Target audience: 15- to 34-year-olds
Estimated weekly reach: 500,000
Sales Director: Martin Ball
Cost of 30 second spot: pounds 85 average.
Main advertisers: Levi’s, Smirnoff, Dr Martens
’London’s only alternative radio station’ turned up on the airways on
Monday September 1 having, after the grim portents of the previous
morning, picked the worst day this century to launch an in-yer-face
That it was left to Gary ’Shiny Happy Cheeky Chappy’ Crowley to
sensitively manage what was clearly a tricky situation must have brought
XFM’s directors out in a nasty rash.
After six years’ work not even the national tragedy of Diana’s death was
going to stand in the way of XFM’s launch and, once Crowley had
delivered a suitably sombre statement, the station got on with the
business of stealing listeners from Radio 1.
The team XFM hopes will perform this task are, a bit like Tottenham
Hotspur, a mixture of seasoned campaigners, journeymen (and women) and a
smattering of new blood. A cursory glance through the playlist reveals
that the exposed jugulars of London’s indie/student body are to be
attacked by the obvious (Oasis), the hip (Fatboy Slim), and the Obscure
My first brush with XFM coincided with the ebullient Mr. Crowley’s back-
bone lunchtime slot. Crowley sounds like a cockney Andy Kershaw combined
with Kiss 100’s Judge Jules and shares the latter’s personality for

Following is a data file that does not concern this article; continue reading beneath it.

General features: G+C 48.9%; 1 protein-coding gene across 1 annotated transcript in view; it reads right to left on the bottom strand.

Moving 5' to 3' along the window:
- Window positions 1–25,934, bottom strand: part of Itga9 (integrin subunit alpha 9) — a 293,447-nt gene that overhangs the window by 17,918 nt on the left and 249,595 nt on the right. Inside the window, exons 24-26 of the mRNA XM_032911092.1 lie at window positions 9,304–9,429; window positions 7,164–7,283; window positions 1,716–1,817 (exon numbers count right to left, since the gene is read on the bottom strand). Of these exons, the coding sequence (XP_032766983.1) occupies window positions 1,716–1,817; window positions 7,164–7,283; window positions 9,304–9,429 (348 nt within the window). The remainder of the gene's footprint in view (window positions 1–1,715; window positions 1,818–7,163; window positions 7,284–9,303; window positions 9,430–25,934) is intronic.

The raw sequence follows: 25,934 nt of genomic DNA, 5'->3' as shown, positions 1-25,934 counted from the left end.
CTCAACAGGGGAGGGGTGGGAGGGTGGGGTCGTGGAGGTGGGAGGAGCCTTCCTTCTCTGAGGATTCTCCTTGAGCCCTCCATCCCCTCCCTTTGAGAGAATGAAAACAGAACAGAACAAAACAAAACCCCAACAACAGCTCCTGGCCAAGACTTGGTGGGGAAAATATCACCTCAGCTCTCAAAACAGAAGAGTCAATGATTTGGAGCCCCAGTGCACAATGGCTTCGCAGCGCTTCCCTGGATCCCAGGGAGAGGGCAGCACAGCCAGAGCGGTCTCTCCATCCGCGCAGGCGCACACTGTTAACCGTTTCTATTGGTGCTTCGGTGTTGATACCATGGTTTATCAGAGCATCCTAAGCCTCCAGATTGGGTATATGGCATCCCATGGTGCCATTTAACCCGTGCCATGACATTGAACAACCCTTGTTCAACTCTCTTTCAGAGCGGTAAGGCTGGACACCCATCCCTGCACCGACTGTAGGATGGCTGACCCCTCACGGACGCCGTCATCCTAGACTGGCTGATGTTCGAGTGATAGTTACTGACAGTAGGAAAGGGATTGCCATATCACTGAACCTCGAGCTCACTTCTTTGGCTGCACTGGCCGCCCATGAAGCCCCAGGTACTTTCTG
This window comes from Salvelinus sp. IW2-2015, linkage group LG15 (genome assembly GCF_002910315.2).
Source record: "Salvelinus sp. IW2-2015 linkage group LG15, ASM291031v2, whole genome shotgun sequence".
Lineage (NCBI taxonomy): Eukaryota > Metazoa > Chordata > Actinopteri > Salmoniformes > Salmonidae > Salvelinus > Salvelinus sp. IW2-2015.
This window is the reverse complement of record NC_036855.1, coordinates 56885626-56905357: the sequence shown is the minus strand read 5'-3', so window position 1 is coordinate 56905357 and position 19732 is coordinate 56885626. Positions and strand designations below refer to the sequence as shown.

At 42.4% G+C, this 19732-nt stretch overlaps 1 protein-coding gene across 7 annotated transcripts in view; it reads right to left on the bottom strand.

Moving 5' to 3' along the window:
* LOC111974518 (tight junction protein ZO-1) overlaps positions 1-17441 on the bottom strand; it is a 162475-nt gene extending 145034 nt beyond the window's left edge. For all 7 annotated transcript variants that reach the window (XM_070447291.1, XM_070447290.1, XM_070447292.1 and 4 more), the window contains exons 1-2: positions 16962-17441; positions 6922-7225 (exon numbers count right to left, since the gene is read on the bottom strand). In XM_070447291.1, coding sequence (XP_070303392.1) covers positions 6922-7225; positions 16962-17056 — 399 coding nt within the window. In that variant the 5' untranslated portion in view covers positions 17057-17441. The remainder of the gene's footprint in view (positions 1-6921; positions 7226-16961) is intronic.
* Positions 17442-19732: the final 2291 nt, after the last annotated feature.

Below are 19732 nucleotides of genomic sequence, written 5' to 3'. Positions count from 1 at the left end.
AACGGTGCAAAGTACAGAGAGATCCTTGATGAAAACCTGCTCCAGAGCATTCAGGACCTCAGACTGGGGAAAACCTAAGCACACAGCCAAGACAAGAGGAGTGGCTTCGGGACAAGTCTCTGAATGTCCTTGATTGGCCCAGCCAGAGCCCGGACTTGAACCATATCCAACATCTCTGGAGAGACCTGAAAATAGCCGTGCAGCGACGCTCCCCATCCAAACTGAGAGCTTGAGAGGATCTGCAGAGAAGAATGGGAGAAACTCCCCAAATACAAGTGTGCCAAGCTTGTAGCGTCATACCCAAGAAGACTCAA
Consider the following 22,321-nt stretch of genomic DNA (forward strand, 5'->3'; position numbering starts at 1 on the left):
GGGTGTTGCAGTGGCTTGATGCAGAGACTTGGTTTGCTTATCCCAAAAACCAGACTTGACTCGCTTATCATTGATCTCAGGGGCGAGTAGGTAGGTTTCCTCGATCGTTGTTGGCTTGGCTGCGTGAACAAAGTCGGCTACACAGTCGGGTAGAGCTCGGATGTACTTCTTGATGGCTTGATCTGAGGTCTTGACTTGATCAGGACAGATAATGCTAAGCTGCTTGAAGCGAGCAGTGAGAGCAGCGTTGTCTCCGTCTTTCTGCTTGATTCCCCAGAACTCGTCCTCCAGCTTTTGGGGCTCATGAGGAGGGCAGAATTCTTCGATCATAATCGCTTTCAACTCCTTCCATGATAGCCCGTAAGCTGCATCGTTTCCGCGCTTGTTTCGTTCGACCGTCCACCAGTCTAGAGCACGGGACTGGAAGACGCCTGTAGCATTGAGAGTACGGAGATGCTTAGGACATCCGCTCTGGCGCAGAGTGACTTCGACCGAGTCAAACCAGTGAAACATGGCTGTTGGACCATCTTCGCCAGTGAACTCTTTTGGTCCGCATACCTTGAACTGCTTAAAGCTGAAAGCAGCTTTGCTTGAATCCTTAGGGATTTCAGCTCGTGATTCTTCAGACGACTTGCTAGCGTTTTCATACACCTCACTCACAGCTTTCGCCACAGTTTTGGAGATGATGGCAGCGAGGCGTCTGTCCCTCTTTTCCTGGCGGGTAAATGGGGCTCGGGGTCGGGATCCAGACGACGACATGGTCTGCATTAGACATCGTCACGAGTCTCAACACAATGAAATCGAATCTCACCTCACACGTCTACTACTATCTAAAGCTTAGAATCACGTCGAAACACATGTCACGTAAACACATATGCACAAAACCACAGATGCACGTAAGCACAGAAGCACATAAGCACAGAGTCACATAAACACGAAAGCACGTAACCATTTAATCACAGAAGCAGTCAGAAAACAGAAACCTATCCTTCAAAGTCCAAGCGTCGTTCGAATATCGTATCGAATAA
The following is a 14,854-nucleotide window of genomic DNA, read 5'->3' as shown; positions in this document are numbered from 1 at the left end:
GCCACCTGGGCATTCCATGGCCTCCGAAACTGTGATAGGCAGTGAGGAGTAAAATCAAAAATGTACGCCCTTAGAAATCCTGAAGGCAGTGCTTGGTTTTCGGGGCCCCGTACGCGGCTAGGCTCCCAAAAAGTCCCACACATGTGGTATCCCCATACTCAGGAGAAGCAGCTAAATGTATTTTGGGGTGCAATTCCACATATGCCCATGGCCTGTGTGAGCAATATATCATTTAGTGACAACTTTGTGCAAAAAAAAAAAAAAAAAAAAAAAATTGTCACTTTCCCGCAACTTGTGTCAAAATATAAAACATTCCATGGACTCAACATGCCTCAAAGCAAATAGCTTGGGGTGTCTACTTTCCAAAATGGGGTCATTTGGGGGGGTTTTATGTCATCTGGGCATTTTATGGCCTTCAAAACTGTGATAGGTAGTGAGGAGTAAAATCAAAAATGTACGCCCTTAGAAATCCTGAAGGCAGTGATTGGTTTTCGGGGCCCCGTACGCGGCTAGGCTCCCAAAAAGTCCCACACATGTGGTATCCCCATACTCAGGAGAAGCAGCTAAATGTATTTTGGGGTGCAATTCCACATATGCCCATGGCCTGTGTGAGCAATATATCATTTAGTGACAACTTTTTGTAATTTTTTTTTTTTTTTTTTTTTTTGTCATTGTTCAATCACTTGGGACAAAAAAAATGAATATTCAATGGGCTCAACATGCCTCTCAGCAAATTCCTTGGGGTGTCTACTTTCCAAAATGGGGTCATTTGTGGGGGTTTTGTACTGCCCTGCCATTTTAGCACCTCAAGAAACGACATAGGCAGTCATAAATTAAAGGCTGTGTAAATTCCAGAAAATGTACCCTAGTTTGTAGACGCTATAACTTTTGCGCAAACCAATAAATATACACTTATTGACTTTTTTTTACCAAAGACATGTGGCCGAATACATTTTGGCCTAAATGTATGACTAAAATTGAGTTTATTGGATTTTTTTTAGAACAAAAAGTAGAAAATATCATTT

cringe-worthy rambling. Clearly unwilling to upset my expectations,
within seconds of my tuning in Crowley delivered the unforgettable line,
’They be like roses their songs - bound to grow on you!’ Yes, of
XFM also believes its market is happy dabbling in old codgers: We had
Neil Young (’Some serious fretboard action going on there, I think he’ll
need a lie down after that one!’) and a competition to win a Bob Dylan
CD box set.
The cringes are actually part of Crowley’s charm, and the show was a
lively mixture of interviews and fairly raucous programming. Other shows
promise requests courtesy of another old hand, Claire Sturgess, before a
selection of listings, reviews and gigs presented by newer names.
As for advertising, Miller beer has bitten the bullet by sponsoring the
live gigs, while day-time slots are a mix of familiar names and ads for
indie venues and clubs.
’London’s only alternative’? A straw poll gave a thumbs-up as an escape
from the occasionally bland sounds of Kiss and the smugness of Radio 1
and Capital. Not Bad.